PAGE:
Review by Elsie Ohem
What do doctors need to establish empathetic behaviors? Acknowledgement and understanding of their own emotions. Dr. Danielle Ofri, in her book What Doctors Feel: How Emotions Affect the Practice of Medicine, offers readers her personal insight into her emotional—and often times complicated—world as a doctor who deals with the difficulties of stressful work environments, traumatic third year intern experiences, and emotionally intense patient/doctor relationships. Dr. Ofri’s exploration of why doctors are the way they are offers both doctors and patients an interesting insight into her opinion of the medical profession.
Let’s begin with a simple definition, one that should help those who wish to broadly understand what What Doctors Feel is about. A simple online reference would tell you that the word affect means to “have an effect on; make a difference to” and to “touch the feelings of (someone); move emotionally.” In this sense, the subtitle of Dr. Ofri’s book “How Emotions Affect the Practice of Medicine” means that Dr. Ofri aims to discuss how emotions impact doctors’s feelings towards the medical profession, as well as the actions towards patient care when practicing medicine. Dr. Ofri quotes her working definition of empathy from Sir William Osler: “It is much more important to know what sort of a patient has a disease than what sort of a disease a patient has.”
The book’s structure as a personal narrative allows Dr. Ofri to offer readers a dramatic account of medical training that an average readership otherwise would not learn on their own. Her book is constructed to include her personal accounts of third year medical training as well as a handful of her personal interviews and patient experiences that she has had to emotionally deal with. One example of an occurring patient experience is “Julia.” Dr. Ofri uses Julia, a noted Guatemalan immigrant (soon an American citizen), to outline her struggles with emotionally tolling personal care. Julia’s story is told in seven parts, each written with moving dialogue and prose in mind. Essentially, Julia’s story integrates into the book as an intercession between the chapters that focus on “fear, shame, grief, and being overwhelmed.”
Dr. Ofri introduces readers to a dramatic scenario all third year medical training students endure—the reality of intense, at times chaotic, on-the-job medical training. Medical students must learn to adjust from an academic life to an overwhelming learning environment by modeling the actions and behaviors of their attendees. Dr. Ofri also points out that medical students must be aware of the responsibilities established by the third year hospital learning environment, “The medical student observes that even the most thoughtful and humanistic intern operates under the brutal calculus that every minute spent on nonessentials simply prolongs the work.” As such, completing what is termed the “scut list” is of highest priority, since completing these lists is essentially completing the backbone of basic patient care—that is, the care a doctor is able to manage within the chaos of the medical territory, “[I]n the end, most residents are simply too busy to incorporate yet another thing, no matter how beneficial, into their day, or maybe it’s just too difficult for doctors to practice medicine and chew gum at the same time.”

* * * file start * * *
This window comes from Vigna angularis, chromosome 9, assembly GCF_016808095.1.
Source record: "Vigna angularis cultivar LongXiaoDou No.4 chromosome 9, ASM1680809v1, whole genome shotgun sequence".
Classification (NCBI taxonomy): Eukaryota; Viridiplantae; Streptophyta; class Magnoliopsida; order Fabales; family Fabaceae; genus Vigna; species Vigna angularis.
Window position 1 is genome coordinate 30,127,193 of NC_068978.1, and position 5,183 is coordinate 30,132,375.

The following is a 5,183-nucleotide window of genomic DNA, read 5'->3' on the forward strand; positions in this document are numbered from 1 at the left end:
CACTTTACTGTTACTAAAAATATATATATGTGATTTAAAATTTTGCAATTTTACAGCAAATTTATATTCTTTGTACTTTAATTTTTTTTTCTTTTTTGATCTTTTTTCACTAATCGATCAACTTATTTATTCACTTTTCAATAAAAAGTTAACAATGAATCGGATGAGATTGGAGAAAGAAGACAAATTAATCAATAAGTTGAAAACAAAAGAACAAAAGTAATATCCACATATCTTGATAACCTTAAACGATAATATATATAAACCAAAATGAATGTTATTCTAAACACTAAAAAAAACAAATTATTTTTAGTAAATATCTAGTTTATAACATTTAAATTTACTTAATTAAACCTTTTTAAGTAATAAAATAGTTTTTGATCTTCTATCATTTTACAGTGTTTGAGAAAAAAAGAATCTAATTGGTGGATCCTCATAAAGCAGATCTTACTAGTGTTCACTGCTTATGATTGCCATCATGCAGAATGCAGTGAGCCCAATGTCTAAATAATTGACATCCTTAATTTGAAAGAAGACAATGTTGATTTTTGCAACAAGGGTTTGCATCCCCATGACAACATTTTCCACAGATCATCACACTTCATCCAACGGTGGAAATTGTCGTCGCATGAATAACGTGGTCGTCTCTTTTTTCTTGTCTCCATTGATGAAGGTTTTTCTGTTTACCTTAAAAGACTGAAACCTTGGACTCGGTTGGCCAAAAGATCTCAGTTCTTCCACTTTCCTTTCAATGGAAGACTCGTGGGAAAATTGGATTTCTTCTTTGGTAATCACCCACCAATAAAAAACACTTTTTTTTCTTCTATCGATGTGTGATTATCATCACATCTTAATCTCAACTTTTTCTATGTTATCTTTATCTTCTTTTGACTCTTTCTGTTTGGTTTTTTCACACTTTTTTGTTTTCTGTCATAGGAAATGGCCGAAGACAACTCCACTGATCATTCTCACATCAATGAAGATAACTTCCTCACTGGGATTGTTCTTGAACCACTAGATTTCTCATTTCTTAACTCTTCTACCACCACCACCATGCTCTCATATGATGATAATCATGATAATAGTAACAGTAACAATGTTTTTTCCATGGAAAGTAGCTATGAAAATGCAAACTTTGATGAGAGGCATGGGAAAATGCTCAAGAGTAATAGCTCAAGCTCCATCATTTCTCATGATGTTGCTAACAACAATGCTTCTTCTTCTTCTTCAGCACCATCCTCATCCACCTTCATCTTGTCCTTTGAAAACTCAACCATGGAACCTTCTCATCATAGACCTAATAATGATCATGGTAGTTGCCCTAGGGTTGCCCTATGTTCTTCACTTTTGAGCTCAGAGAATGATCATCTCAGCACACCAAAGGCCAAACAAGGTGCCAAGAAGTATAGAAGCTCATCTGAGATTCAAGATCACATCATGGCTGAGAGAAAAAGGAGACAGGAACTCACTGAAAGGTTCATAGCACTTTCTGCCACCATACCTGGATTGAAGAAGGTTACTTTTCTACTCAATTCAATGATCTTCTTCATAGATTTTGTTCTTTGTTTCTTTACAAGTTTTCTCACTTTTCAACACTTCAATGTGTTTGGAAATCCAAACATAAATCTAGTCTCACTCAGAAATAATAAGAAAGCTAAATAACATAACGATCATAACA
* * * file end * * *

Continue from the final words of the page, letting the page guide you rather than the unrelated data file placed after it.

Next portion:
It is in understanding the role attendees play under the “brutal calculus” that is the third year of medical training that Dr. Ofri recognizes as essentially determining the root of empathetic absence. According to Dr. Ofri, the third year of medical training sharply defines a reality that most medical students are not equipped to handle. The fear of not fitting into an unfamiliar environment, the stress of not being able to uphold one’s weight outside of the strict academic setting, the lack of familiarity with differing cultures, the opposing (often hypocritical) attendee’s disrespect of patients, and/or the overall potential for patient/doctor hostilities all make up an emotionally turbulent medical learning environment that puts stress and fear at the highest point on the Richter scale. Dr. Ofri’s comparison of this environment to that of the battlefield and triage centers is one that illustrates the misplaced, out of orbit feeling novice medical students feel upon facing their future employment. Ultimately, for this scenario, Dr. Ofri posits that a change of some sort needs to start with a change in how attendees model respectful behavior.